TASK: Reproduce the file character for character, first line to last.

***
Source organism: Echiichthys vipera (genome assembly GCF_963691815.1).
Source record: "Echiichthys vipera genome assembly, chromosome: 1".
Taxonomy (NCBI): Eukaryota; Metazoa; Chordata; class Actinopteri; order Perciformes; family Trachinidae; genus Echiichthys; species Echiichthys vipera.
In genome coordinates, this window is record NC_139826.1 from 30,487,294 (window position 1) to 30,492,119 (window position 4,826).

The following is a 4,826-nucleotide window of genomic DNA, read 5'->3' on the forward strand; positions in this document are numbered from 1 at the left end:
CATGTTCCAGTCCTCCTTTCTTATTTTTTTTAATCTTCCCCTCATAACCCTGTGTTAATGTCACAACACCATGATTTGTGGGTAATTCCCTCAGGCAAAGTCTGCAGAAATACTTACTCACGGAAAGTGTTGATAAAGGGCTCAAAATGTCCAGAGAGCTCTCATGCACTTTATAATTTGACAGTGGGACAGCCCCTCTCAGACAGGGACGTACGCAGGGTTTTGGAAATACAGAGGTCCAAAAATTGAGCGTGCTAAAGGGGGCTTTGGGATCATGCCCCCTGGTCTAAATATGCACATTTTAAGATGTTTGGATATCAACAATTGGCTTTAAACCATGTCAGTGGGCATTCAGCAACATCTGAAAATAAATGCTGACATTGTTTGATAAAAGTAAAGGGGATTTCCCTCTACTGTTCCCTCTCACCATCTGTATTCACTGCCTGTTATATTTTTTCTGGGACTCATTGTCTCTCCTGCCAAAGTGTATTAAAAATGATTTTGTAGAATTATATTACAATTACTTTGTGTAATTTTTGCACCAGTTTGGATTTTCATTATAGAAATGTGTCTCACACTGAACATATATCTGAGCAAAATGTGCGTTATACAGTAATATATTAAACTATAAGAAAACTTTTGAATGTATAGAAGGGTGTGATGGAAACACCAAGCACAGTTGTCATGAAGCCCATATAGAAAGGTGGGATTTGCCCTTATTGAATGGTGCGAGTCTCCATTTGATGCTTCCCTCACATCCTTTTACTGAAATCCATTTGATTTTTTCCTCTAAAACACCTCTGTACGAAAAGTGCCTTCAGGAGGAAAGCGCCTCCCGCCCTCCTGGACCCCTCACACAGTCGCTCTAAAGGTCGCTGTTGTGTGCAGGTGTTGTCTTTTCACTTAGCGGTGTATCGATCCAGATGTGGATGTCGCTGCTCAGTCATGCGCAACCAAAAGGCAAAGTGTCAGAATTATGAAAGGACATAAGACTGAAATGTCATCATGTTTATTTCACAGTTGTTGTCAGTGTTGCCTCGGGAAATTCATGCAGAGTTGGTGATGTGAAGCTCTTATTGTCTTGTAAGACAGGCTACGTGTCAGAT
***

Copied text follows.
Source organism: Echiichthys vipera (genome assembly GCF_963691815.1).
Source record: "Echiichthys vipera genome assembly, chromosome: 1".
Taxonomy (NCBI): Eukaryota; Metazoa; Chordata; class Actinopteri; order Perciformes; family Trachinidae; genus Echiichthys; species Echiichthys vipera.
In genome coordinates, this window is record NC_139826.1 from 30,487,294 (window position 1) to 30,492,119 (window position 4,826).

The following is a 4,826-nucleotide window of genomic DNA, read 5'->3' on the forward strand; positions in this document are numbered from 1 at the left end:
CATGTTCCAGTCCTCCTTTCTTATTTTTTTTAATCTTCCCCTCATAACCCTGTGTTAATGTCACAACACCATGATTTGTGGGTAATTCCCTCAGGCAAAGTCTGCAGAAATACTTACTCACGGAAAGTGTTGATAAAGGGCTCAAAATGTCCAGAGAGCTCTCATGCACTTTATAATTTGACAGTGGGACAGCCCCTCTCAGACAGGGACGTACGCAGGGTTTTGGAAATACAGAGGTCCAAAAATTGAGCGTGCTAAAGGGGGCTTTGGGATCATGCCCCCTGGTCTAAATATGCACATTTTAAGATGTTTGGATATCAACAATTGGCTTTAAACCATGTCAGTGGGCATTCAGCAACATCTGAAAATAAATGCTGACATTGTTTGATAAAAGTAAAGGGGATTTCCCTCTACTGTTCCCTCTCACCATCTGTATTCACTGCCTGTTATATTTTTTCTGGGACTCATTGTCTCTCCTGCCAAAGTGTATTAAAAATGATTTTGTAGAATTATATTACAATTACTTTGTGTAATTTTTGCACCAGTTTGGATTTTCATTATAGAAATGTGTCTCACACTGAACATATATCTGAGCAAAATGTGCGTTATACAGTAATATATTAAACTATAAGAAAACTTTTGAATGTATAGAAGGGTGTGATGGAAACACCAAGCACAGTTGTCATGAAGCCCATATAGAAAGGTGGGATTTGCCCTTATTGAATGGTGCGAGTCTCCATTTGATGCTTCCCTCACATCCTTTTACTGAAATCCATTTGATTTTTTCCTCTAAAACACCTCTGTACGAAAAGTGCCTTCAGGAGGAAAGCGCCTCCCGCCCTCCTGGACCCCTCACACAGTCGCTCTAAAGGTCGCTGTTGTGTGCAGGTGTTGTCTTTTCACTTAGCGGTGTATCGATCCAGATGTGGATGTCGCTGCTCAGTCATGCGCAACCAAAAGGCAAAGTGTCAGAATTATGAAAGGACATAAGACTGAAATGTCATCATGTTTATTTCACAGTTGTTGTCAGTGTTGCCTCGGGAAATTCATGCAGAGTTGGTGATGTGAAGCTCTTATTGTCTTGTAAGACAGGCTACGTGTCAGAT